How Often Should I Practice?
Ashtanga yoga is traditionally practiced 6 days a week, leaving one day for rest. Women should take off 2-3 days during their monthly cycle. Mysore-style Ashtanga yoga has a cumulative effect on the body, and should be practiced a minimum of 3 days per week. More days should be added as your schedule permits. We receive the greatest benefit by practicing in the traditional manner.
I’m Not Flexible, Can I Still Do Yoga?
We welcome all types of bodies. Yoga is a physical exercise that will help increase your flexibility over time. You do not need to be flexible when you start yoga, though. Over time, your range of flexibility will increase. The regular and consistent practice of yoga will instill a balance between both strength and flexibility.
What About Pre-existing Pain & Old Injuries?
While you might feel sore or tired after yoga practice or sometimes even during yoga practice, it’s not necessary to push your body to the point of injury. Throughout our lives we primarily tell our body what to do. With time, yoga practice becomes an opportunity to listen to, and respect, what your body wants to tell you and do with you. In the event of injury, whether related to yoga or past outside experience, there are many special adjustments, modifications and considerations that we can recommend. One of the main benefits of yoga practice that you will experience over time is healing. By creating and inviting more balance in your overall state of being, a regular yoga practitioner creates space to allow healing into their body on multiple levels.
Why Am I Being “Stopped” In My Practice?
For beginners, stopping is simply part of learning the practice. Postures are taught one by one, and usually need time to be assimilated. Furthermore, new postures are given only when a student has demonstrated proficiency in his or her practice, all the way through the last posture given. In Ashtanga yoga, proficiency is at least as much about correct maintenance of internal energy locks (Bandhas), gaze (Drishti) and breathing (Ujayi breath) as it is about being able to get into a particular posture.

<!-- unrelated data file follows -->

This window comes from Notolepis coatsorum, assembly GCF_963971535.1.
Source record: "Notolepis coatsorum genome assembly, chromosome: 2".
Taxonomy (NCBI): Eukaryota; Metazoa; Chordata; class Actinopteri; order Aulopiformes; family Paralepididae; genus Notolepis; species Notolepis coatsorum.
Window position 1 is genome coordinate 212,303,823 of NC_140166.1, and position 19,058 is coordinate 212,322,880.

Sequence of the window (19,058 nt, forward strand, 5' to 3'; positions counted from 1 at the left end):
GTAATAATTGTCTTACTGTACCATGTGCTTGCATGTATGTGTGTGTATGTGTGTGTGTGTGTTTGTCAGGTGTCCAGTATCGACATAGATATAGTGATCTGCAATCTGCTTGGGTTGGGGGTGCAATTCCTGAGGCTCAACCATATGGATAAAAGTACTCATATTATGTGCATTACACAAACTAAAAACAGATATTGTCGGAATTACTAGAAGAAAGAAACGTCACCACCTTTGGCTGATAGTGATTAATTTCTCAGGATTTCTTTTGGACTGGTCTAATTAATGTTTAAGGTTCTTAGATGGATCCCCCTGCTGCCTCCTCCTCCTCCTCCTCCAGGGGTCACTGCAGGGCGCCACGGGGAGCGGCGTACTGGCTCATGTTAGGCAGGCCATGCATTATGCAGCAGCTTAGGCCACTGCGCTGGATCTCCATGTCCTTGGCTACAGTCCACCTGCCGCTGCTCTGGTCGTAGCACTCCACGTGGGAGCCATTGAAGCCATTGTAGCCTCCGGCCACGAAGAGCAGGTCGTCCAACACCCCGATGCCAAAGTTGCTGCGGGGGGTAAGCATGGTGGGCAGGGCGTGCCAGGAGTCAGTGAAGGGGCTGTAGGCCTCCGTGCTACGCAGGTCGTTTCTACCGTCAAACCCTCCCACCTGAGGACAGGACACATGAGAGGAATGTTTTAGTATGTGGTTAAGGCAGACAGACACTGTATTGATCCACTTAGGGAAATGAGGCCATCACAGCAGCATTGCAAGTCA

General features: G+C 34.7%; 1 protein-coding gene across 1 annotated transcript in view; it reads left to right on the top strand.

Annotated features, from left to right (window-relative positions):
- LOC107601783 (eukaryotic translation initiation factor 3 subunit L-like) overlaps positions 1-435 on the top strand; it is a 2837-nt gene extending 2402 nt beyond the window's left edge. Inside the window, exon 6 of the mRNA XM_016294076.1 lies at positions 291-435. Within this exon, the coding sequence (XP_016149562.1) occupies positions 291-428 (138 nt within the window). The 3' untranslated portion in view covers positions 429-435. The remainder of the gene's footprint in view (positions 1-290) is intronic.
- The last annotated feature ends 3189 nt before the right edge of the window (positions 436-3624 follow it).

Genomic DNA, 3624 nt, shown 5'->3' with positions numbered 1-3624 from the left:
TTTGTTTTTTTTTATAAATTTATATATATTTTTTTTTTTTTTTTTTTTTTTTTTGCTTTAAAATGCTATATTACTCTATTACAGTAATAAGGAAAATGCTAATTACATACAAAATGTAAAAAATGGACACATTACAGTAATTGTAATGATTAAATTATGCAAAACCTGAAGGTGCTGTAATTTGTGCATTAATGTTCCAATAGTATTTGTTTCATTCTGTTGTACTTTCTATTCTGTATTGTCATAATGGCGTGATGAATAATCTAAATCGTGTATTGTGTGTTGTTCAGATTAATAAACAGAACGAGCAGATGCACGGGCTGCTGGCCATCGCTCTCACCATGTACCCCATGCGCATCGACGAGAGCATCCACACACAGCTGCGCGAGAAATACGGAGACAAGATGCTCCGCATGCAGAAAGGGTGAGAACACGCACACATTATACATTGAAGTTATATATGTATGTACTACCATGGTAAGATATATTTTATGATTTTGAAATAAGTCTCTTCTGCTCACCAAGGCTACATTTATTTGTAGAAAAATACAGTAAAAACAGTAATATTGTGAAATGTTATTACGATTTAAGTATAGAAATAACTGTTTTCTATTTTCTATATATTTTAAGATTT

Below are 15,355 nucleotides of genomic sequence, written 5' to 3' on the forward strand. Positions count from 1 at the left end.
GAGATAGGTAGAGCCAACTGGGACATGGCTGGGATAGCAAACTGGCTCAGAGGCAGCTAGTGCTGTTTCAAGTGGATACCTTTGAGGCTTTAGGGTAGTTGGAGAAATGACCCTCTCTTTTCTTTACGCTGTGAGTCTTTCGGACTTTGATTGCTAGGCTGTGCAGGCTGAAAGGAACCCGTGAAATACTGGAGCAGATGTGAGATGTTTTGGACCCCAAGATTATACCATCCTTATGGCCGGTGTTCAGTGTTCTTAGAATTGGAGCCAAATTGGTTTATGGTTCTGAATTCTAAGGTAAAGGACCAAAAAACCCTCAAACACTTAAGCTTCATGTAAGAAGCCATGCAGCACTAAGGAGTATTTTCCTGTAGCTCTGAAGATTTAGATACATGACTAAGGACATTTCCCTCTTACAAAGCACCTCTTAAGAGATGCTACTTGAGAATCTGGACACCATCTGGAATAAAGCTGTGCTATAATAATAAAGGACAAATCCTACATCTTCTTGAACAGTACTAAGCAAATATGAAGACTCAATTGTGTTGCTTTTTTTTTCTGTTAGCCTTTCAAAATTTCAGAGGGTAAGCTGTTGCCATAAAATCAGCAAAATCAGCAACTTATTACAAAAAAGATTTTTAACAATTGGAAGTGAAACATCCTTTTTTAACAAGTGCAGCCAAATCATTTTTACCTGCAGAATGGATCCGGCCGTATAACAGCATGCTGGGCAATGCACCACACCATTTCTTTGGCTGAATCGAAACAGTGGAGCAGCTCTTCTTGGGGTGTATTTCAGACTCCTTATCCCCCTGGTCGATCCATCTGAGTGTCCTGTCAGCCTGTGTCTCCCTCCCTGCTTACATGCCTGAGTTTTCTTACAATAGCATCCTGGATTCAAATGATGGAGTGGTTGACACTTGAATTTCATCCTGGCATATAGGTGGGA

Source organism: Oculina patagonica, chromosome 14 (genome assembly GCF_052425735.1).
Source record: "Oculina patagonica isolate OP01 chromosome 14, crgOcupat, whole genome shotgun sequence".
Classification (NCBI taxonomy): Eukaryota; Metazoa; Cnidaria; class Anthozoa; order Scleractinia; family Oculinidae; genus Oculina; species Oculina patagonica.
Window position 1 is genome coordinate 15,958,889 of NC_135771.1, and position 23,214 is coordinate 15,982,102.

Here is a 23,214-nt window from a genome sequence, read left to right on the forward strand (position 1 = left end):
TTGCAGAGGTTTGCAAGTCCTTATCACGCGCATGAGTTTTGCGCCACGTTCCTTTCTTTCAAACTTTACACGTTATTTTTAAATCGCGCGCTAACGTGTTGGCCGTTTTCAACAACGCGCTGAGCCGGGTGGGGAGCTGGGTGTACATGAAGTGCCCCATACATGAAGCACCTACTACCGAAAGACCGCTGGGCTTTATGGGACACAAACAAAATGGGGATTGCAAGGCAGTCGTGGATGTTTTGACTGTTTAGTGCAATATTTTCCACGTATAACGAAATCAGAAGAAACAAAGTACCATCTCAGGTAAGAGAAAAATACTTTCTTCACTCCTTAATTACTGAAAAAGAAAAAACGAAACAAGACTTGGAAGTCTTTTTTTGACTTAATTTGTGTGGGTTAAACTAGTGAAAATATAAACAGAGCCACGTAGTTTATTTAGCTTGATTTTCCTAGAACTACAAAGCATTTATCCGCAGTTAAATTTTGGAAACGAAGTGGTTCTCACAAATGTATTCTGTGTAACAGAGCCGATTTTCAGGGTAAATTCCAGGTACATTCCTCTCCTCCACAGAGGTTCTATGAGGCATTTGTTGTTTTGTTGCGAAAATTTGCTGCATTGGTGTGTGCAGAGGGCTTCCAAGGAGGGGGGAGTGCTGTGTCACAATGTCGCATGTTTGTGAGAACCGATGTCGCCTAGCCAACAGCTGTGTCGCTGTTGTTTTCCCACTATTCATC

For established practitioners, being asked to “stop” before the end of an otherwise apparently complete practice may be for one of the following reasons:
- The student has not done regular practice for some time, or has learned incorrectly, and needs to start over, gradually.
- The student is injured and is advised to scale back his or her practice to allow the injury to heal.
- The student has not demonstrated full proficiency in his or her practice, and may be risking injury by going beyond his or her current abilities – in which case it is for the student’s physical, mental and emotional well-being that he or she is asked to stop.
- The student is playing to strengths and/or neglecting weaknesses, and should redress this imbalance rather than add new postures.
- The student has arrived to class too late to complete his or her practice within the specified class time.
Do I need to register ahead of time?
Registration is RECOMMENDED before coming to class. Drop-ins are welcome – however, the price for a drop-in is more than pre-booking.
How Do I Prepare For Class?
- Bring your own mat and towel.
- Refrain from eating 2-3 hours before class.
- Come to class well-hydrated. We do not drink water during the practice. Drink plenty of water after your practice.
- Inform the instructor of any medical concern or injuries.
- Please turn off your cell phones.
- Personal hygiene is an integral part of practicing yoga. Please ensure that you and your gear are clean.
- Rest from Ashtanga is recommended for women in the first 2-3 days of their monthly cycle (known as ladies’ holiday).
- Honor and respect your limits. Acknowledge that your body and mind will feel different every day. Listen to what your body tells you, and practice following your breath.
If you wanted to get from New York to Orlando and set out on I-95 without a map, directions or a guide, you would probably find your way eventually. But if you wanted to ensure you knew the way, you might opt to get directions from someone who has traveled the route before. You might even ask a guide to take you all the way to save time. If many of those you ask say they’ve been to Orlando, you might need to trust the person with whom you’re most deeply connected, to lead you in the right direction.